Can I Use My Disabled Parking Permit In Any Resident Parking Bay?
Many Americans avail of their home state’s disabled parking program. While specific disabled parking rules and regulations vary somewhat from state to state, every disabled permit holder in the country is entitled to park in any designated disabled parking space. And in most jurisdictions, permit holders are allowed to park in metered, on-street spaces for free and for extended time periods. As well as this, most private car parks and parking garages cater to disabled parking permit holders.
One question that can cause some confusion for people is: can I use my disabled parking permit in any resident parking bay? Do the rules for on-street parking bays apply to residential parking bays also?
As mentioned previously, many (but not all) jurisdictions allow disabled permit holders to use on-street spaces for free and for longer periods of time. But does this privilege extend to residential parking spaces? Does a disabled permit entitle its holder to use any residential parking space they find?
The short answer to this question is no. A disabled parking permit does not entitle its holder to park in just any residential space. This is because many residential spaces are owned or leased by a specific person or address that has paid for the privilege of having sole custody of that space.
But there are plenty of interesting caveats to this situation, and the specifics vary from state to state. Using another person’s residential parking bay may not an option, but getting your own residential parking bay is a very good idea.
First Things First: How to Get a Disabled Parking Permit
When getting a residential parking bay, there are advantages to already being the holder of a disabled parking permit. So getting your handicap parking placard or license plate is the first step. The process of getting a disabled permit varies state by state, but the core of the procedure is very similar everywhere.
Firstly, you will need to find out your state’s list of qualifying medical conditions. These qualifying conditions are very similar in all states and they almost always include: not being able to walk more than 200ft without needing to stop to rest; not being able to walk without the aid of another person or an assistive devise such as a wheelchair, cane, brace, or crutch; having a heart condition classified Class III or IV by the American Heart Association; having lung disease; requiring the use of a portable oxygen tank; or having a neurological, arthritic, or orthopedic condition.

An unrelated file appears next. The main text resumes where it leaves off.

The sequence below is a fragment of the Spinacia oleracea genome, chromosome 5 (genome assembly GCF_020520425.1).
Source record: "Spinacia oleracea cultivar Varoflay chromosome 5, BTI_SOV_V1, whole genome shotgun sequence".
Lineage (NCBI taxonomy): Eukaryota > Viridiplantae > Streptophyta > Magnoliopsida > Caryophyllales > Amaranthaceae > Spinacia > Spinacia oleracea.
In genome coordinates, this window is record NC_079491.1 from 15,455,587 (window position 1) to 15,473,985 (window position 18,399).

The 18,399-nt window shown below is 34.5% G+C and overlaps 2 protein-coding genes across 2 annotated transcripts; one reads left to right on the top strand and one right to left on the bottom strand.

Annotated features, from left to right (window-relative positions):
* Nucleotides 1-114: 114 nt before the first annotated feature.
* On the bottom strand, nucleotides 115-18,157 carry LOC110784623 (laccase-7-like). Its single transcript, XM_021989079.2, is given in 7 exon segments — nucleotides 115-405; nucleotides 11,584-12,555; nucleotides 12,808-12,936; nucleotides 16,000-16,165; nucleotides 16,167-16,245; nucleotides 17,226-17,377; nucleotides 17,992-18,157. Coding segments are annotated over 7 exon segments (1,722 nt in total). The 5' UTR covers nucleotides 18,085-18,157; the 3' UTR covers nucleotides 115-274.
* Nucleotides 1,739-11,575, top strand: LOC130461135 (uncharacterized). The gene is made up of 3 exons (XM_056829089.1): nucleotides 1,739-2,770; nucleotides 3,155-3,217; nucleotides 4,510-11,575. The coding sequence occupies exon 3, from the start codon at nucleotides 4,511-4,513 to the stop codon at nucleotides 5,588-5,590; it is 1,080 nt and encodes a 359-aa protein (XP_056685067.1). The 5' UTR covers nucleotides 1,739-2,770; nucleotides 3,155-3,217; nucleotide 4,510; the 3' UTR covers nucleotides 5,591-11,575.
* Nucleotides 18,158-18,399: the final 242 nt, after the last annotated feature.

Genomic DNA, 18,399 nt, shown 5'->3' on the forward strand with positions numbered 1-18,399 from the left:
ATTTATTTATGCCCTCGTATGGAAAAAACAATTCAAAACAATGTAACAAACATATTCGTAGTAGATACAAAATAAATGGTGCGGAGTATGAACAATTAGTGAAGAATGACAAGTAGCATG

If you have a qualifying disability, you then consult with a medical professional. This is best done online. The medical professional will fill in an application form, which you simply submit to either your local Department of Motor Vehicles or tax collector’s office.
How to Get a Resident’s Parking Bay
The availability of resident’s parking bays differs quite markedly in different towns, cities, and jurisdictions. A lot depends on the available space in a specific area.
The Fair Housing Act states that building owners must provide “reasonable accommodations” for owners and tenants with disabilities. Most apartment buildings and condo complexes have resident parking available. Many resident parking lots do not have assigned spaces, so in these lots, a disabled driver may park in any space, or get their own allocated disabled space.
According to the Fair Housing Act, a minimum of 2% of the total parking spaces assigned to an apartment or condo complex must be accessible to disabled people. If a disabled driver needs extra space either side to access their vehicle, the residential bays must be redrawn in order to provide this access.
Many jurisdictions, such as the city of Chicago, operate a Residential Disabled Parking scheme. This scheme enables disabled drivers who do not already have the option of a residential parking bay for their address to pay to reserve a parking space near their home for their private use. This is only offered to people who hold a valid disabled permit and who have no access to off-street residential parking.
It is possible to change your resident’s parking space into a disabled space. But it is recommended that you instead label the space with your name, because if it is a disabled parking space, this means that any disabled permit holder may use it.
Between off-street residential parking and the on-street Residential Disabled Parking scheme, most disabled drivers can procure themselves a resident’s parking bay. But for some disabled drivers in certain jurisdictions, residential parking is not available. If you are one of these people, you will need to become aware of your nearest public disabled parking bays. It would be wise to canvas your local authorities to introduce some version of the Residential Disabled Parking scheme.
So, in summary, it is not possible to use your disabled parking permit in just any resident parking bay, as some are privately owned or rented. But the majority of disabled drivers across the country are well catered for by off-street residential parking and the Residential Disabled Parking scheme.